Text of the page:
How and why have the Uighurs become a minority in their own land? Why would millions of Han Chinese suddenly decide over the last decade or so to migrate to perhaps the least developed region in the country? The answer is both economic and strategic. Beneath the plains and deserts of Xinjiang there are vast reserves of oil and gas and coal, vital resources for economic development. Although Beijing and the ruling Communist Party profess to recognise the rights of "national minorities", the truth is that their ideology of the "Chinese family of nations" subordinates all minorities to the dominant Han. It is not, for example, an "Asian family of nations" it is a "Chinese" family and "Chinese" is inevitably taken to mean "Han".

Consequently, Beijing is opposed to the development of these resources being controlled by the indigenous people of the region, the Uighurs. For the Communist Party, these are Chinese resources to be used for the development of China, local development could all too easily provide the material basis for the separation of a Uighur state from China. As a result, incentives have been provided to encourage Han Chinese, many of whom have been displaced from their villages by industrial development, to migrate to Xinjiang. Within the province, these migrants now form a majority, centred in the towns, who benefit disproportionately from the new economic development.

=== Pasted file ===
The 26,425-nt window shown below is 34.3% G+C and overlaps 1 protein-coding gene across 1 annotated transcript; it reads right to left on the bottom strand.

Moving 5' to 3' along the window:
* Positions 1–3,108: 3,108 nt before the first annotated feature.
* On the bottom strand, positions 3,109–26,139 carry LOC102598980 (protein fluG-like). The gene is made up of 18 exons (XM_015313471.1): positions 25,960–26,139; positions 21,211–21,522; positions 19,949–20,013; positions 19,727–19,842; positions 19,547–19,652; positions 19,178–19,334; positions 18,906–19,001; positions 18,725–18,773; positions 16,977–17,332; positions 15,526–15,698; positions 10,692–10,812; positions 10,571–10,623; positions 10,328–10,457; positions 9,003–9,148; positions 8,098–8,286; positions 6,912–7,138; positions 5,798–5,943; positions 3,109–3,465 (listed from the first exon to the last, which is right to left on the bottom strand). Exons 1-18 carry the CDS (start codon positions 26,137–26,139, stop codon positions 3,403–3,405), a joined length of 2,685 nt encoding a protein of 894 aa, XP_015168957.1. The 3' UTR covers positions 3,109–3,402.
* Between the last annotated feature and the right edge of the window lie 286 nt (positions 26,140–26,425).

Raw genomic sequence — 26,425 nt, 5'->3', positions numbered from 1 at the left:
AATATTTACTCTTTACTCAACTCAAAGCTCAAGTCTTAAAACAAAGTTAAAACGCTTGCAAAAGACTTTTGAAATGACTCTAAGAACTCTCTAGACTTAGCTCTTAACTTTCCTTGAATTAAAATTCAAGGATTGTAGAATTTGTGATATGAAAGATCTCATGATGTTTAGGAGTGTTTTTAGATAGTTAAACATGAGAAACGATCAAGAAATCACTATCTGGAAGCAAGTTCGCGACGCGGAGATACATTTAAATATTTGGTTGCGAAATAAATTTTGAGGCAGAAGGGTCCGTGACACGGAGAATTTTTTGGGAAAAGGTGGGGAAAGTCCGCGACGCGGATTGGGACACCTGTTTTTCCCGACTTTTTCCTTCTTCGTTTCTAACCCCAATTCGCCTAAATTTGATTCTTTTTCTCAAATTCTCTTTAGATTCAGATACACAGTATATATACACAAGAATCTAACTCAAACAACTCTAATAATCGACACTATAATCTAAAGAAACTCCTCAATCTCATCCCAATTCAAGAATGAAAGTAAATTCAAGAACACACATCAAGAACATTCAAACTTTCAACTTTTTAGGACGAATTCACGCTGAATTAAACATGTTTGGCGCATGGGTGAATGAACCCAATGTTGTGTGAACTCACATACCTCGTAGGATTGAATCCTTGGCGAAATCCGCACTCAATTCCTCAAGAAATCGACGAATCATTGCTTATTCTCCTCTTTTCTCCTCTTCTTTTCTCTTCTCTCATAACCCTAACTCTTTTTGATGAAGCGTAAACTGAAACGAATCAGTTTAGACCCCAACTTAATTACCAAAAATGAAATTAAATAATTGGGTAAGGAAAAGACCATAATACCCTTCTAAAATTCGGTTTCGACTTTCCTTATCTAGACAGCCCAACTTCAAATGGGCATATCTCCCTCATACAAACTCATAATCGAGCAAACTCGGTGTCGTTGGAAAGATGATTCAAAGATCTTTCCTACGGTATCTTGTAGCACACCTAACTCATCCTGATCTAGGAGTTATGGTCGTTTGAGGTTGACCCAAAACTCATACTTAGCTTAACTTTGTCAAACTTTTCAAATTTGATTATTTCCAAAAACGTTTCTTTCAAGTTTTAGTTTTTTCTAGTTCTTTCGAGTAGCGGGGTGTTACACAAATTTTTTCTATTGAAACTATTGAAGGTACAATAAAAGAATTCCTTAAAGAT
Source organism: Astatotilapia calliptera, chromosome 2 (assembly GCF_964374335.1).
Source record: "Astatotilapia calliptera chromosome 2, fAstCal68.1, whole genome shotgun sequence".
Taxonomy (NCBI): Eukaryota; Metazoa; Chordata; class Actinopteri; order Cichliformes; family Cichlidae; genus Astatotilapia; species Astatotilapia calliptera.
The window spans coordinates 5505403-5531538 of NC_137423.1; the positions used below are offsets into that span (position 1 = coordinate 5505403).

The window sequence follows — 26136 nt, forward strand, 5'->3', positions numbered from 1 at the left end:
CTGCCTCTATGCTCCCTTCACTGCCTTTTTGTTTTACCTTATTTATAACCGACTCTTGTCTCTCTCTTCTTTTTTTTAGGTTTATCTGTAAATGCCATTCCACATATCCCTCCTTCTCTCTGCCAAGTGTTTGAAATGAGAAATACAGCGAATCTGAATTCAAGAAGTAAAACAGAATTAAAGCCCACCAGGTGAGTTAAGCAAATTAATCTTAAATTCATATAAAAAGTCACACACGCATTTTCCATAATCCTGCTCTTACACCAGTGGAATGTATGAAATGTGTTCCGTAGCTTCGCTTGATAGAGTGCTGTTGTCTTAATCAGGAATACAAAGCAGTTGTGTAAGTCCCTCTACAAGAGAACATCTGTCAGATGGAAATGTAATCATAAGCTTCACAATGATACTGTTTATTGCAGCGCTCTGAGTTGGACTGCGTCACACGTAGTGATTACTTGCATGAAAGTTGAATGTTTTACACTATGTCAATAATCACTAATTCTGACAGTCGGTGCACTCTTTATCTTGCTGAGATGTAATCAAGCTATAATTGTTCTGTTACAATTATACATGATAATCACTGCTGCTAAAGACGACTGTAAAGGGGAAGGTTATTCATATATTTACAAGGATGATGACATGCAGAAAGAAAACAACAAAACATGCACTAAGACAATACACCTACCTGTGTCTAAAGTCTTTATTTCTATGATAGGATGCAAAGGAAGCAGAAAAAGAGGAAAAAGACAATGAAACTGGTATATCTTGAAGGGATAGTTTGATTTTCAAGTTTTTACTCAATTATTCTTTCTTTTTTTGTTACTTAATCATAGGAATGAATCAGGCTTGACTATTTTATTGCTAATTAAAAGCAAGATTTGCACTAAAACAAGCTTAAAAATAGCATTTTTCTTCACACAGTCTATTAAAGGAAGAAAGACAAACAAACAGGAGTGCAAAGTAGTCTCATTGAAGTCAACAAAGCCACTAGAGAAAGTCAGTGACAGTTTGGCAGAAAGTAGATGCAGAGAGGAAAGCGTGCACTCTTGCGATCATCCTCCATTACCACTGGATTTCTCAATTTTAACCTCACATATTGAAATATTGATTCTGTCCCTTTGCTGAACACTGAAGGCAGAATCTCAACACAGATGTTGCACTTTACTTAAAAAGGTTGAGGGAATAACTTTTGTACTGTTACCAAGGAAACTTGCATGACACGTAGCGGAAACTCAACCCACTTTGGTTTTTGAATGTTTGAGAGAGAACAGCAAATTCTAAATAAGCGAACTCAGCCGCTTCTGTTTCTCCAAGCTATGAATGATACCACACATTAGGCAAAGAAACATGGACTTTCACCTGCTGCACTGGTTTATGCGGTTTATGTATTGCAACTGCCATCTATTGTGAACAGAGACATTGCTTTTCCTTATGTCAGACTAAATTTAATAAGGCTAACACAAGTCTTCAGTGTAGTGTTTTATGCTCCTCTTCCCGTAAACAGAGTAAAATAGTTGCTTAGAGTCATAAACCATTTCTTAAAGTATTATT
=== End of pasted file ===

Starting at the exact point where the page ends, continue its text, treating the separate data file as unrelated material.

In addition, it is through Xinjiang that a huge new pipeline, 4200 kilometres long, delivers gas from the Tarim Basin to China's industries and military protection of this strategic asset is seen by Beijing as another reason for strengthening its direct control of the province.

All this provides the wider context in which to understand the recent bloodshed. The Uighurs are clearly an oppressed people, systematically denied access to the resources of their own land, prevented from the free expression of their own cultural traditions, which are essentially Islamic, and super exploited as a reserve army of labour for China's capitalist development. For revolutionary communists, indeed for consistent democrats, all struggles against such oppression deserve unconditional support. That is, even where the methods of movements for national liberation are not those that we would use, we recognise the right of those movements to use whatever means they consider necessary to fight their oppression. The violence of the oppressed can never be equated with the violence of their oppressors.

Within China, as within all multi-national states, communists must not only demand and fight for equality in all spheres for all ethnic groups and nationalities but support the right of self-determination of oppressed nationalities, up to, and including, secession to form a separate state if that is their wish. This is the only basis for building a working class movement that can overcome such divisions and effectively fight both capitalist exploitation and state oppression.

The League for the Fifth International fights for:

An end to the Bureaucratic Dictatorship

Down with National Oppression

For the Right of Self-Determination of all oppressed peoples

For a Revolutionary Workers’ Party of China

For a Workers’ Republic of China and a Federation of Asian Workers’ States